Yerevan, also Erivan or Erevan, capital and largest city of Armenia, on the Hrazdan River, near Turkey. Situated in a scenic region noted for its orchards and vineyards, the city is an industrial, transportation, and cultural center.
Soviet style train station
Manufactures include chemicals, primary metals, machinery, rubber products, plastics, textiles, and processed food. A center of Armenian culture, Yerevan is the site of Yerevan State University (1920), the Armenian Academy of Sciences, a historical museum, an opera house, a music conservatory, and several technical institutes.
(Mother Armenia on hill above)
The Matenadaran archives hold a rich collection of valuable ancient Armenian manuscripts. Yerevan has several large public libraries, a number of museums and theaters, and botanical and zoos. Yerevan is also the site of the ruins of a Roman fortress, of a 16th-century Turkish fort, and of an 18th-century mosque.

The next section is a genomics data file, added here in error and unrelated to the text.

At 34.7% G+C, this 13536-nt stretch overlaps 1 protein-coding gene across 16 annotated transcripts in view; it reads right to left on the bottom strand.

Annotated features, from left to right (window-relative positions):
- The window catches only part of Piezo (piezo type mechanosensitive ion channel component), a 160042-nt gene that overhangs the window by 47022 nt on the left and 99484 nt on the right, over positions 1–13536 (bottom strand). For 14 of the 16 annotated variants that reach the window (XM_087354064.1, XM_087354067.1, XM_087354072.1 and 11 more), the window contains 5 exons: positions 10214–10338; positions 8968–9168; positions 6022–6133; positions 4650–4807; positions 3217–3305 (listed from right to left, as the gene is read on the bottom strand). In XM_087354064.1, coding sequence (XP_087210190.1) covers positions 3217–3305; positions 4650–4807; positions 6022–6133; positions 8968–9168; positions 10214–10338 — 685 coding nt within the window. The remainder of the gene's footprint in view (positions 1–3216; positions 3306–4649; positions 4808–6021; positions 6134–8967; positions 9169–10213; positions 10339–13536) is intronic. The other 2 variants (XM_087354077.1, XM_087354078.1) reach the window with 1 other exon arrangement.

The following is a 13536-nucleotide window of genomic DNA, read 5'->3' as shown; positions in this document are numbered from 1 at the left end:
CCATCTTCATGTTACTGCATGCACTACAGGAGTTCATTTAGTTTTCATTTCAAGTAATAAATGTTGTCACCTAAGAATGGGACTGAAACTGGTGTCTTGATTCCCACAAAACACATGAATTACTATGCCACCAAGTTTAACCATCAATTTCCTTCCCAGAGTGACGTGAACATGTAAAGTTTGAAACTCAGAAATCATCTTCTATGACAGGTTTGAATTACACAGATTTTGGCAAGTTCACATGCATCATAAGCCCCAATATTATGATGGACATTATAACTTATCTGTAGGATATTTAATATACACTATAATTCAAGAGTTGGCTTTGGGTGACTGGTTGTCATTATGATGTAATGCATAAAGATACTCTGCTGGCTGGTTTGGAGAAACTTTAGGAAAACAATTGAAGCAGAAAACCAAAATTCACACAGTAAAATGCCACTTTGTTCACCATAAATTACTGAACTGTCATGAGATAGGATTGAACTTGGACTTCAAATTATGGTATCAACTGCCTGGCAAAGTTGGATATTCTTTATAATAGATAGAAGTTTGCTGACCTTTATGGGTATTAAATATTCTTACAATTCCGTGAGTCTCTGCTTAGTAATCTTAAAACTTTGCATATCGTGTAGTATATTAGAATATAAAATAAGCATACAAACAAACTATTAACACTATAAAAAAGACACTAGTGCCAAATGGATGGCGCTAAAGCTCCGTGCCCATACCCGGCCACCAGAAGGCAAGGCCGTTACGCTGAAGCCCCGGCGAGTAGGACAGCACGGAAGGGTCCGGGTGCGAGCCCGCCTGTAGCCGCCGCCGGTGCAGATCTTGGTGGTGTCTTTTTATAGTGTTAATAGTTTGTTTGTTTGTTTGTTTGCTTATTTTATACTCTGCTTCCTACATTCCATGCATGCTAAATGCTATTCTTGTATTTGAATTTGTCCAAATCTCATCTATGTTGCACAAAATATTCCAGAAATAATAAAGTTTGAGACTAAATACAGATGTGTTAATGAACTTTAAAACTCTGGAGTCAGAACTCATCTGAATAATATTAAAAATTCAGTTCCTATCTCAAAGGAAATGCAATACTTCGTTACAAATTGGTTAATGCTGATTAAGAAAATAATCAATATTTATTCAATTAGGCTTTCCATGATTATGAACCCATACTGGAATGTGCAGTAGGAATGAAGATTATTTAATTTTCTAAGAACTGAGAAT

National Art and History Gallery
Archaeologists have uncovered the remains of an Urartu fortress and a city built on the site of Yerevan in the 8th century BC. After being controlled, at various times, by the Romans, Parthians, Arabs, and others, the city was incorporated into the empire of the Turkic conqueror Tamerlane in 1387.
New Private Ethic Restaurant
In the 15th century Yerevan came under Persian rule, and from the 16th to 18th century it passed back and forth between Persia and Turkey. In 1827 it was captured by Russia from Persia. Yerevan was the capital of independent Armenia from 1918 to 1920 and of Soviet Armenia from 1920 to 1991. Population (1990 estimate) 1,202,000.
art by Yervand Kochar
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